Panda Manufacturing in China will produce the game. The company has identified vendors to carve the wooden game pieces - another hallmark unique to Euro games - and initially will print 5,000 to 10,000 copies of the 42-inch-by-16-inch accordion-fold board game.

A Spanish company already has inquired about a tri-lingual game; a company in Brazil wants to distribute games in Portuguese and Latin American Spanish.

A company in China wants 1,000. In April, Swanson said he will tell the manufacturer how many he needs produced. He expects the games will roll off pallets to cargo ships in September, headed for shipping centers in Florida, Australia and the United Kingdom.

Store distribution should follow soon after.

“It’s like I’m taking a crash course in international business,” he said.

The first game-testers - the “beta players” - were among Swanson’s friends who sat with him Tuesday playing Caverna at Valhalla’s Gate.

“What’s really interesting is the explosion of this hobby in the last 10 to 15 years,” said Eric Gerdts. He credited Kickstarter funding for the mushrooming popularity of new games and the ability for creative types like Swanson to bring their dreams to reality.

Glen Greeson gave Feudum a confident thumbs-up and said Swanson was good about accepting the group’s critiques.

“I agonized over all those decisions” to tweak or tighten the game, Swanson said.

“Really, we were being selfish. We just wanted the game to get published,” game-tester Tim Maylander said.

In keeping with the best Euro board games, Greeson said Feudum offers “several good options” for winning and playing.

As he talked about the unique social and intellectual components of Euro-style games, he cautioned that most groups have an “AP player” - someone who might slow the progress with “analysis paralysis.”

Asked if his group had an “AP player,” all fingers immediately pointed to Gerdts, who smiled as he munched on a Jimmy John’s sandwich.

“He will beat you at just about everything,” Greeson said as Gerdts shrugged.

Swanson added, “If you beat him, you feel great.”

More than 40 people - about three-quarters male - at 10 tables took part in board games, Dungeons and Dragons and other role-playing games Tuesday at Valhalla’s Gate. Most were surrounding tables playing the card game Magic: The Gathering.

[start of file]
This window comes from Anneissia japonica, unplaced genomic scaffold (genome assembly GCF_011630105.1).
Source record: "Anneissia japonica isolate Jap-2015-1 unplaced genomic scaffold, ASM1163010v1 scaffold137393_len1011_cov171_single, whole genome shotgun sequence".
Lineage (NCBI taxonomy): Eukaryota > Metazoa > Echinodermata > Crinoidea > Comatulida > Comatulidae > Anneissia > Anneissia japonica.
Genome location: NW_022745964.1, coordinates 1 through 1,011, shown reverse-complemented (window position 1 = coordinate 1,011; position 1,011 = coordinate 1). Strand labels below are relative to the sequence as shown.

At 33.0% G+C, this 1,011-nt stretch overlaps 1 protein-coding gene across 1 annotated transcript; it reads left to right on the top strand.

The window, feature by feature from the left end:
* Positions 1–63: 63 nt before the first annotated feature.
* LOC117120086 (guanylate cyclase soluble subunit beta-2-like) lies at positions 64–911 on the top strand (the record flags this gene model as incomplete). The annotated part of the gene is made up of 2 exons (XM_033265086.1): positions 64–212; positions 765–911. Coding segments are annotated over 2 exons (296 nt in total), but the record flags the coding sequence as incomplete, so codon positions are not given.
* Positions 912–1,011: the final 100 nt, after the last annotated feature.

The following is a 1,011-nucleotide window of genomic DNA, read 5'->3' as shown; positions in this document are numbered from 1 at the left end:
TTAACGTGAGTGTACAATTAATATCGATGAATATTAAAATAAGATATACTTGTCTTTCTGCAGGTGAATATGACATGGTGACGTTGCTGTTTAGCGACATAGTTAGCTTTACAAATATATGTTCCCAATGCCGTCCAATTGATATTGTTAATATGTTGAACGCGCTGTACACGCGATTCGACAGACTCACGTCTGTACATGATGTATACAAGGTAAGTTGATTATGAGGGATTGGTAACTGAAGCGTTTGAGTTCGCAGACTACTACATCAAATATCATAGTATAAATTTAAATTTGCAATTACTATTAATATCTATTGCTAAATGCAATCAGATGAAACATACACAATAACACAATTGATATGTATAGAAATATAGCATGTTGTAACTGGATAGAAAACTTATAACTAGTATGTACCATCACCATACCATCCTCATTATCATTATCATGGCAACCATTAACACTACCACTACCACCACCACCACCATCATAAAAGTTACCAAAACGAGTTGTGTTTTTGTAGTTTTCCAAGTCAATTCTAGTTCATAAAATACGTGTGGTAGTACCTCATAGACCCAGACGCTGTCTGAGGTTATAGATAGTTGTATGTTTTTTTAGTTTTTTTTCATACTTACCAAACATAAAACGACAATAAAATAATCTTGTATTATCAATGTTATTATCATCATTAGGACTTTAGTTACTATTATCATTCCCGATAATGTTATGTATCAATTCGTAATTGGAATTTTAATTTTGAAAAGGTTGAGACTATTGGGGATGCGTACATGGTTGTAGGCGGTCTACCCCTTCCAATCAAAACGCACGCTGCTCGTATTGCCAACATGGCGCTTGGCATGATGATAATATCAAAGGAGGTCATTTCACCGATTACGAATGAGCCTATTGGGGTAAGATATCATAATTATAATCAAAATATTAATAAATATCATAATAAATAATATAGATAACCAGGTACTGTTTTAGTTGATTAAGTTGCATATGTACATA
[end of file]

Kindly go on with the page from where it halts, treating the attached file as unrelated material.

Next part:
Charlie Ward, 78, a retired nuclear physicist living in Columbia since 1998, joined up with the Mid-Missouri Strategy Gamers Society when the group began having every other Saturday gatherings at the Columbia Public Library.

The group still keeps that schedule, playing longer games at the library and coming to Valhalla’s Gate on Tuesdays for more leisurely games.

Ward sat with a small group at another table playing Thurn and Taxis, one of the handful of games he brought from his home collection. He nodded that Swanson’s “Feudum” was “innovative.”

“It’s very much unlike anything I’ve ever seen,” Ward said, adding that he enjoyed playing it.

Whether the game will achieve continued financial success, “it’s hard to say,” Ward added. “It’s a rather big business.”

Swanson graduated from MU in 1992 after attending Fairview Elementary School and Hickman High School. He later lived in Chicago and New York but gravitated back to Columbia in 2003. He’s a divorced dad with three daughters who calls himself “a corn-fed bred, crawdad-huntin’ Missouri boy.”

He also fancies himself as an ambassador for the Euro-style genre of board games and can easily recite a list of game creators he still can’t quite believe he’s joined.

Watching the beta players was “surreal,” he said.

“To see people enjoying it - there’s no better feeling,” Swanson said. “I’m facilitating leisure time, the kind of time that I had with my dad growing up.”

He added marketing smarts to his passion to secure what he thinks could be solid financial footing.

“What gets peoples’ attention is authenticity, transparency and passion. And a good product,” he said. “But things of true value have a way of finding their way to the surface.”

Make no mistake about Swanson’s perception of the road to success.

“It has been a lot of work. But it’s a dream,” he said. “It’s been my obsession. And now it’s being unveiled.”

While Feudum awaits printing, shipping and distribution, Swanson already is thinking ahead to his next steps.

“Another game,” he said. “I’m already cutting up cardboard and creating my next game.”

___

Information from: Columbia Daily Tribune, https://www.columbiatribune.com